Windows: Taj Mahal Palace Hotel (1903)
Legend has it that the Indian industrialist Jamsetji Tata begun the Taj in 1903, in retaliation for being denied admission into the European run and owned Esplanade Hotel or Watson’s Hotel in Bombay. This account is highly implausible.
The Esplanade Hotel hosted Indian guests as early as 1871, the year of its opening. Three young Bengalis, fresh from passing the Civil Service Examination in England in 1871, stayed at the Esplanade before their return to Calcutta.
In another popular account Tata begun the Taj after being barred from entering Pyrke’s Apollo Hotel in Bombay. This is also an implausible anecdote.
Apollo Hotel (1887) was run by a Parsi proprietor, Hormusji Modi. E. W. Pyrke was made a partner proprietor only in late 1904, a year after the Taj had opened, and after which the business was conducted under the modified name of Pyrke’s Apollo Hotel.
This post is dedicated to the cities, citizens and structures that have been brutally attacked by terrorists in recent months.
‘Shine on’ says photographer Hersh Acharya.
Interiors: Afghan Church (1858)
Church of St. John the Evangelist, Colaba.
Whenever Britain went to war in the 19th century, Bombay’s various communities would gather to pray at churches, synagogues, mosques, temples and fire temples.
‘O Almighty God! We pray to you that the Queen of this country be granted an honourable victory in the present fighting. The King of Kings should grant her army and navy special strength and wisdom, bless the Queen with a long life, and ensure the prosperity of her empire.’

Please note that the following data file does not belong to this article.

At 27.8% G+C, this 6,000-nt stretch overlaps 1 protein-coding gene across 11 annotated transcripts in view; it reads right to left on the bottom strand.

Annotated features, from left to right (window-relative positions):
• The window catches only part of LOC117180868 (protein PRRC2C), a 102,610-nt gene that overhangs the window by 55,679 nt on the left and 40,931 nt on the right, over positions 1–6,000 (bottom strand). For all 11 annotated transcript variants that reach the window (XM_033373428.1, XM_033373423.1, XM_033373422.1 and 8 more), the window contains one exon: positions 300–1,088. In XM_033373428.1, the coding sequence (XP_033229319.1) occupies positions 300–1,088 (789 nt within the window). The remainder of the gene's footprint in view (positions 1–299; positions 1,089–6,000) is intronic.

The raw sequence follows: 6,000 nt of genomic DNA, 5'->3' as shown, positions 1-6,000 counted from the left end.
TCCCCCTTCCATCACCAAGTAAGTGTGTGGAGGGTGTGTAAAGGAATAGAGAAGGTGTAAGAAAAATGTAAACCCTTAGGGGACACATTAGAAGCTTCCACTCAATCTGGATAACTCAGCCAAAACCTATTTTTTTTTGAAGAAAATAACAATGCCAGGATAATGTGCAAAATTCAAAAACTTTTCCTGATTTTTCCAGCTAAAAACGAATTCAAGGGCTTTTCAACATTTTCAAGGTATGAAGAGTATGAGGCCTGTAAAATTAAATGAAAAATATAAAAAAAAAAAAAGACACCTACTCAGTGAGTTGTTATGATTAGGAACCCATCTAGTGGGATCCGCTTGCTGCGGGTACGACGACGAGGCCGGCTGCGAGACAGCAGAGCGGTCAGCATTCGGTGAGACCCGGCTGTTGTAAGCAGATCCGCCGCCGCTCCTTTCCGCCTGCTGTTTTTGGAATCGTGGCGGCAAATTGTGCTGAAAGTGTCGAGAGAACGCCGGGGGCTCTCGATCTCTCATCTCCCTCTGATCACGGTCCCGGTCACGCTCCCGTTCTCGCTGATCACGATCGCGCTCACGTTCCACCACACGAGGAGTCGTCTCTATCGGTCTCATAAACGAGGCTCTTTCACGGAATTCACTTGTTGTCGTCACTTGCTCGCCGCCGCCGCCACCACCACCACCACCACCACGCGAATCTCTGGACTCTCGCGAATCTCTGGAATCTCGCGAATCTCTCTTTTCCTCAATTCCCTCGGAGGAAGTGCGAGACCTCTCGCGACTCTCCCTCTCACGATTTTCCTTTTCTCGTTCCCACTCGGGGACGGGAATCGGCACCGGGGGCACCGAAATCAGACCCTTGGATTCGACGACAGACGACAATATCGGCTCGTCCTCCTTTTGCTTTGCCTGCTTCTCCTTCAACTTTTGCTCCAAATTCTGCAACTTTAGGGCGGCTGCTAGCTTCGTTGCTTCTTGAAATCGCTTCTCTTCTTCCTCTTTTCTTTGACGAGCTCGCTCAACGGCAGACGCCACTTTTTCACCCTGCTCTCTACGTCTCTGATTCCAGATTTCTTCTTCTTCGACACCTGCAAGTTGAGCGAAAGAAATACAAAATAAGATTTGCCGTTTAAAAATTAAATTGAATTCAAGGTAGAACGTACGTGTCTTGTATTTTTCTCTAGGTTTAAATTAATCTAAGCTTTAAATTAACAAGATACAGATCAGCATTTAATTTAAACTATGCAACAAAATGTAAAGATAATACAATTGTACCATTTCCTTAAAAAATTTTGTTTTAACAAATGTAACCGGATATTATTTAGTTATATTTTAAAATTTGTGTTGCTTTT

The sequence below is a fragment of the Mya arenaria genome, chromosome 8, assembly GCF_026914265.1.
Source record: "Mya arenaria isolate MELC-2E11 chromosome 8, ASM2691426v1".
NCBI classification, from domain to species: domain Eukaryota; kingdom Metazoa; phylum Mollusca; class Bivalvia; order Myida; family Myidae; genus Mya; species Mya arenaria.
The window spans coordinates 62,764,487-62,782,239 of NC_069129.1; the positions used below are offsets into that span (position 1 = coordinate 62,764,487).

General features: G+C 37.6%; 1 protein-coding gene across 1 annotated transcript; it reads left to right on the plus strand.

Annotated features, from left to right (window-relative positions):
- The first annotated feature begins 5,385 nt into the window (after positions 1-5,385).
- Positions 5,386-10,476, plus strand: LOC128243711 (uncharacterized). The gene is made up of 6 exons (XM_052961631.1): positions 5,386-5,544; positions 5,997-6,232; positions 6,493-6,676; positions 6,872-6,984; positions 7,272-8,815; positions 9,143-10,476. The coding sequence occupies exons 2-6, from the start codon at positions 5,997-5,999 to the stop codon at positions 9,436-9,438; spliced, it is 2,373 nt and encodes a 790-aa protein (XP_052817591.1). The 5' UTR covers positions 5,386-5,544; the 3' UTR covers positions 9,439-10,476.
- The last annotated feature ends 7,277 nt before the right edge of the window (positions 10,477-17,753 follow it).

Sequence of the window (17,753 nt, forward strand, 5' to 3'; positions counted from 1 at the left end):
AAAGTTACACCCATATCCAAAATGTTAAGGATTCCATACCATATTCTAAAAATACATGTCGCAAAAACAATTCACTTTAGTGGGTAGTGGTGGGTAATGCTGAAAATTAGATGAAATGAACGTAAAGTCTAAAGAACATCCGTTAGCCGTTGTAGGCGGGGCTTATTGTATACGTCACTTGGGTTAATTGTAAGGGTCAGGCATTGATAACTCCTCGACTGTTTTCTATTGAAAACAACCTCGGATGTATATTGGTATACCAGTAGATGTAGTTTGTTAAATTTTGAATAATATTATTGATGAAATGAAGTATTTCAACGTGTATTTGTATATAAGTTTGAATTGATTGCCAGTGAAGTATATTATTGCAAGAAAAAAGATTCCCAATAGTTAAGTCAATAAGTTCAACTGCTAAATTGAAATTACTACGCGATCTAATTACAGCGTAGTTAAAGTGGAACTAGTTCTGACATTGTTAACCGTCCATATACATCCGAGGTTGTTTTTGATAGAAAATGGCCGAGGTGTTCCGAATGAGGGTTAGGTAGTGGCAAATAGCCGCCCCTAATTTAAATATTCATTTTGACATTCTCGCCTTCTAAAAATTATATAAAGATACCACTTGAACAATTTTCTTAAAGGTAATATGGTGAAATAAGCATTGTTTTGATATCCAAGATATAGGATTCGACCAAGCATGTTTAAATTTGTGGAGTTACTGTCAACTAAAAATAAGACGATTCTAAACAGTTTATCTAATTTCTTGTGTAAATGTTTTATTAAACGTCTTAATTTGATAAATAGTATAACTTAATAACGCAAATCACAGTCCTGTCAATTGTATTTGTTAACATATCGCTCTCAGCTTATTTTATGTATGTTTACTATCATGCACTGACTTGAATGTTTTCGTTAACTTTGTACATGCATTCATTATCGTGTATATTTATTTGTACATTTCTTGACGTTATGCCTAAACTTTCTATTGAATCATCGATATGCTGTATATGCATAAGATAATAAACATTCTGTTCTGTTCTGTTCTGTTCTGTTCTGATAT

Prayer gatherings offered avenues for a leveled participation in the Empire. They required no monetary contribution, only an emotional earnestness, and if the war was won, all could claim to have played a part.
An Acharya armed only with his camera.
Folks our blog turns one today. Thank you for all the support, encouragement and generosity.
Simin, Sitanshu, Hashim, Hersh and Dj.
Clocks: Victoria Terminus (VT) (1888)Hersh Acharya captures the clock that compromised first.
Dr. Prashant Kidambi is a Senior Lecturer in Colonial Urban History at the University of Leicester.
Pop-up: Dhobi Ghat (1890-95)
Dhobiwada Road, Mahaluxmi.
Hanging was the predominant method of execution in Bombay. Early instances of hanging were public spectacles, where the victims were displayed in chains to the gathered crowds.
Hersh Acharya captures hung shirts with a Wildean wistful eye.